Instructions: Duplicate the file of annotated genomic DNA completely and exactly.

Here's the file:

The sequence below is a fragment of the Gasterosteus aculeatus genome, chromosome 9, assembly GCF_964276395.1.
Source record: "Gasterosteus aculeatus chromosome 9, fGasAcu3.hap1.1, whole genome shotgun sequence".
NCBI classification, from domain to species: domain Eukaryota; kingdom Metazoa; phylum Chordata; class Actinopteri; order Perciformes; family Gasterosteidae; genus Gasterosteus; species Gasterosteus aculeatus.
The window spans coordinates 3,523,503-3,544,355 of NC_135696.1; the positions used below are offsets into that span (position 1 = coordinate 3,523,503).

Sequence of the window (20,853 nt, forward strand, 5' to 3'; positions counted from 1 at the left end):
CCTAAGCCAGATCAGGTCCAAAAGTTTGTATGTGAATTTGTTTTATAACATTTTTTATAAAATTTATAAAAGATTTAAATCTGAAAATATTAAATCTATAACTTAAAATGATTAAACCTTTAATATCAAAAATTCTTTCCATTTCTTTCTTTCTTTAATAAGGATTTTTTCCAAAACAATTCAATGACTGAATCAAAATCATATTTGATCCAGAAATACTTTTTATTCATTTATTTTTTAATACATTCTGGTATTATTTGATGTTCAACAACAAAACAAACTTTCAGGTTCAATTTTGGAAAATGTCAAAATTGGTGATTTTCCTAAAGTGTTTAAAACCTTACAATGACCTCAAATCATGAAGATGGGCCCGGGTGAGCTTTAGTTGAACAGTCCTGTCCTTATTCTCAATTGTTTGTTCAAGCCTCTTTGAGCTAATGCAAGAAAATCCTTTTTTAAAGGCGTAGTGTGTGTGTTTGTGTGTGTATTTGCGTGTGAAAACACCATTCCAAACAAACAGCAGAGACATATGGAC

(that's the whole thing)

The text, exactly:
The sequence below is a fragment of the Gasterosteus aculeatus genome, chromosome 9, assembly GCF_964276395.1.
Source record: "Gasterosteus aculeatus chromosome 9, fGasAcu3.hap1.1, whole genome shotgun sequence".
NCBI classification, from domain to species: domain Eukaryota; kingdom Metazoa; phylum Chordata; class Actinopteri; order Perciformes; family Gasterosteidae; genus Gasterosteus; species Gasterosteus aculeatus.
The window spans coordinates 3,523,503-3,544,355 of NC_135696.1; the positions used below are offsets into that span (position 1 = coordinate 3,523,503).

Sequence of the window (20,853 nt, forward strand, 5' to 3'; positions counted from 1 at the left end):
CCTAAGCCAGATCAGGTCCAAAAGTTTGTATGTGAATTTGTTTTATAACATTTTTTATAAAATTTATAAAAGATTTAAATCTGAAAATATTAAATCTATAACTTAAAATGATTAAACCTTTAATATCAAAAATTCTTTCCATTTCTTTCTTTCTTTAATAAGGATTTTTTCCAAAACAATTCAATGACTGAATCAAAATCATATTTGATCCAGAAATACTTTTTATTCATTTATTTTTTAATACATTCTGGTATTATTTGATGTTCAACAACAAAACAAACTTTCAGGTTCAATTTTGGAAAATGTCAAAATTGGTGATTTTCCTAAAGTGTTTAAAACCTTACAATGACCTCAAATCATGAAGATGGGCCCGGGTGAGCTTTAGTTGAACAGTCCTGTCCTTATTCTCAATTGTTTGTTCAAGCCTCTTTGAGCTAATGCAAGAAAATCCTTTTTTAAAGGCGTAGTGTGTGTGTTTGTGTGTGTATTTGCGTGTGAAAACACCATTCCAAACAAACAGCAGAGACATATGGAC